This is a video about the northern bald ibis in Syria.
From Wildlife Exra:
Northern bald ibis return to nest in Syria
March 2012. The three known adult Northern bald ibis in the Middle East have returned to their nesting site in Syria. The three birds, known as Odeinat, Salama and Zenobia, are safely back from their migration across Saudi Arabia to Ethiopia.
Odeinat and Zenobia are named after well known third century Syrian historical people. Odeinat (Odaenathus in Latin) was the ruler of Palmyra in Syria. Zenobia was Odeinat’s wife, and his successor as ruler after he died.
This is particularly pleasing since Salama had not transmitted since late last year, but this now seems to simply be tag failure rather than anything worse.
Two other birds of unknown origin were seen at the birds winter feeding grounds in Ethiopia in February. However there is still no sign of these two untagged birds that so where those birds go is fast becoming a source of speculation. They were not first year juveniles, so could definitely not be last years fledglings.
Odeinat is an adult male, the father of two juveniles that fledged in 2011. His untagged partner is Zenobia.
Salama is an adult female – her partner didn’t return from migration in 2010, but she continues to migrate and spent the breeding season at the nesting cliff in 2011.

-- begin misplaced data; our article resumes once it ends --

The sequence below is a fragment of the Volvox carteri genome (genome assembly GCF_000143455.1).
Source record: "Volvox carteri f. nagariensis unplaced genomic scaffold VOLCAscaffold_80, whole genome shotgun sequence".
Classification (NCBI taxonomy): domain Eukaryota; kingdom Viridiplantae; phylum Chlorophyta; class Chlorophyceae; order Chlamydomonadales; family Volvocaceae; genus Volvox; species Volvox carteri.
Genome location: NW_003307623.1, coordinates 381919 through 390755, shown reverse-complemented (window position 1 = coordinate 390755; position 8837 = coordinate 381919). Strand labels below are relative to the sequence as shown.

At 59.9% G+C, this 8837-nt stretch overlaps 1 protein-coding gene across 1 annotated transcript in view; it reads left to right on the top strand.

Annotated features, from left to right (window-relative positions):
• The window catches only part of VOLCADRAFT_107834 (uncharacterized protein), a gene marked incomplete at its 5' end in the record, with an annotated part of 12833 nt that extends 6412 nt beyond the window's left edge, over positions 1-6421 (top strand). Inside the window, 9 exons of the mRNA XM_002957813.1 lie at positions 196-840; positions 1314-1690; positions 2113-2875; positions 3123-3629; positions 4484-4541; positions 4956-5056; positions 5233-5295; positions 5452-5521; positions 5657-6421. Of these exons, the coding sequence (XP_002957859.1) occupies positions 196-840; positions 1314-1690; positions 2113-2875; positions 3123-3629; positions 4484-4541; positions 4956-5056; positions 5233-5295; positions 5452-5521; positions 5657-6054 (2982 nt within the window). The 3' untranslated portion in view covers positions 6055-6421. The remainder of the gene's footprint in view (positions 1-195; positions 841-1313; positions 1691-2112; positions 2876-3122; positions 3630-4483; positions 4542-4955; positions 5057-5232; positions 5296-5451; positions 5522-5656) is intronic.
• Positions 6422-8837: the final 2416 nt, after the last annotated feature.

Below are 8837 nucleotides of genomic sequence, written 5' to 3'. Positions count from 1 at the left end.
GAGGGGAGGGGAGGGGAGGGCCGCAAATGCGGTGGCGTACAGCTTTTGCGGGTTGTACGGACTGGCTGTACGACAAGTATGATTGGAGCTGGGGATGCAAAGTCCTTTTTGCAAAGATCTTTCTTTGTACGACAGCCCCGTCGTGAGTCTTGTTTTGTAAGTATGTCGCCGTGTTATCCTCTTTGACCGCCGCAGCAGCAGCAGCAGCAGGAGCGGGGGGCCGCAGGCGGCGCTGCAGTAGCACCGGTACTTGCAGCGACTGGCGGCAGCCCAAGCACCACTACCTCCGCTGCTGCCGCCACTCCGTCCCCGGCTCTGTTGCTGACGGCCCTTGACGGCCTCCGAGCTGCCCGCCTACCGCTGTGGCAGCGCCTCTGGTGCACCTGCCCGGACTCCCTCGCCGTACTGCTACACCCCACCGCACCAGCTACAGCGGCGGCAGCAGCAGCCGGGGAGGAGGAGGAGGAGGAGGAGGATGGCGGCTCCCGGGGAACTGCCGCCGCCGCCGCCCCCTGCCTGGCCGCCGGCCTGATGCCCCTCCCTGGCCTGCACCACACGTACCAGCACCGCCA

The two untagged juveniles that fledged in 2011 have not been seen, but it has not been discovered where juveniles go to after they fledge as they have never been seen with the adults in Ethiopia.
Two other juveniles that were taken from the semi captive birds kept in Birecik in Turkey were released in Syria, but both disappeared some time ago and their fate is unknown.
Ameer hatched in the wild in 2010 in Syria and was the offspring of Odeinat and Zenobia. Sadly Ameer died after being found in a very weak condition in southern Saudi Arabia two weeks after leaving Syria on migration.
See the latest news on the RSPB blog.
Feared extinct until 2002
The wild population of northern bald ibis was feared extinct in the Middle East, when in 2002 birds were found nesting in the mountains of Syria, near Palmyra – after not being seen in Syria for 70 years. Since then conservationists have sought to give the birds protection by working with local people and by using state-of-the-art technology to track the birds’ movements. This research has identified that the Syrian adult birds head to the highlands of Ethiopia to spend the winter, but where the juveniles go still remains a mystery.
The Critically Endangered northern bald ibis was once widespread across North Africa and the Middle East. Aside from Syria, the only other nesting population occurs in Morocco, where just over 100 breeding pairs still occur in two coastal locations near Agadir, on the Atlantic coast. The outlying birds in Syria will be an important addition but only if the population can be sustained.
Two of the three adult birds carry tracking devices and their daily progress can be followed by visiting the following website: www.rspb.org.uk/ibistracking and for more background visit www.iagnbi.org.
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